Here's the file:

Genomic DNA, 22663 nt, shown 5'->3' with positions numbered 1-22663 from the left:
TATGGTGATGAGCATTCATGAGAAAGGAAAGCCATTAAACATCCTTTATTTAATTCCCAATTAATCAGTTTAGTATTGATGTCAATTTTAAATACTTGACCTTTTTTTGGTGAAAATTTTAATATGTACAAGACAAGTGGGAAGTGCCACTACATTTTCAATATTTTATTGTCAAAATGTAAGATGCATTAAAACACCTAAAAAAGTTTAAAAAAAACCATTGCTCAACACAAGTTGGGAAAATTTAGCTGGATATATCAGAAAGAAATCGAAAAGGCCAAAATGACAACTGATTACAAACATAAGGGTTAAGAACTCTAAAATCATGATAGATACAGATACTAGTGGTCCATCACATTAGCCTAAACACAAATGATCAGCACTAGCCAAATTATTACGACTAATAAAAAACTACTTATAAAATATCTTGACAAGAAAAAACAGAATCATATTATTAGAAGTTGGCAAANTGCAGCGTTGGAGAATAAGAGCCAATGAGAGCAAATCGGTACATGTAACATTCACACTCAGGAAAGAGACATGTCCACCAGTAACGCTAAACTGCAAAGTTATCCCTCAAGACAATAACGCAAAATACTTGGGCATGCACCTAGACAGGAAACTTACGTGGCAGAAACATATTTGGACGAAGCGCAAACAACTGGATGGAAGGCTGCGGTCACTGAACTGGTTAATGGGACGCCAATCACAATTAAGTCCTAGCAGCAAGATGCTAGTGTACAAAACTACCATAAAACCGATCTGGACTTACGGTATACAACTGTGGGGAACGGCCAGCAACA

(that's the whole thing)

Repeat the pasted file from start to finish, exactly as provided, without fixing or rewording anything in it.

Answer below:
Genomic DNA, 22663 nt, shown 5'->3' with positions numbered 1-22663 from the left:
TATGGTGATGAGCATTCATGAGAAAGGAAAGCCATTAAACATCCTTTATTTAATTCCCAATTAATCAGTTTAGTATTGATGTCAATTTTAAATACTTGACCTTTTTTTGGTGAAAATTTTAATATGTACAAGACAAGTGGGAAGTGCCACTACATTTTCAATATTTTATTGTCAAAATGTAAGATGCATTAAAACACCTAAAAAAGTTTAAAAAAAACCATTGCTCAACACAAGTTGGGAAAATTTAGCTGGATATATCAGAAAGAAATCGAAAAGGCCAAAATGACAACTGATTACAAACATAAGGGTTAAGAACTCTAAAATCATGATAGATACAGATACTAGTGGTCCATCACATTAGCCTAAACACAAATGATCAGCACTAGCCAAATTATTACGACTAATAAAAAACTACTTATAAAATATCTTGACAAGAAAAAACAGAATCATATTATTAGAAGTTGGCAAANTGCAGCGTTGGAGAATAAGAGCCAATGAGAGCAAATCGGTACATGTAACATTCACACTCAGGAAAGAGACATGTCCACCAGTAACGCTAAACTGCAAAGTTATCCCTCAAGACAATAACGCAAAATACTTGGGCATGCACCTAGACAGGAAACTTACGTGGCAGAAACATATTTGGACGAAGCGCAAACAACTGGATGGAAGGCTGCGGTCACTGAACTGGTTAATGGGACGCCAATCACAATTAAGTCCTAGCAGCAAGATGCTAGTGTACAAAACTACCATAAAACCGATCTGGACTTACGGTATACAACTGTGGGGAACGGCCAGCAACA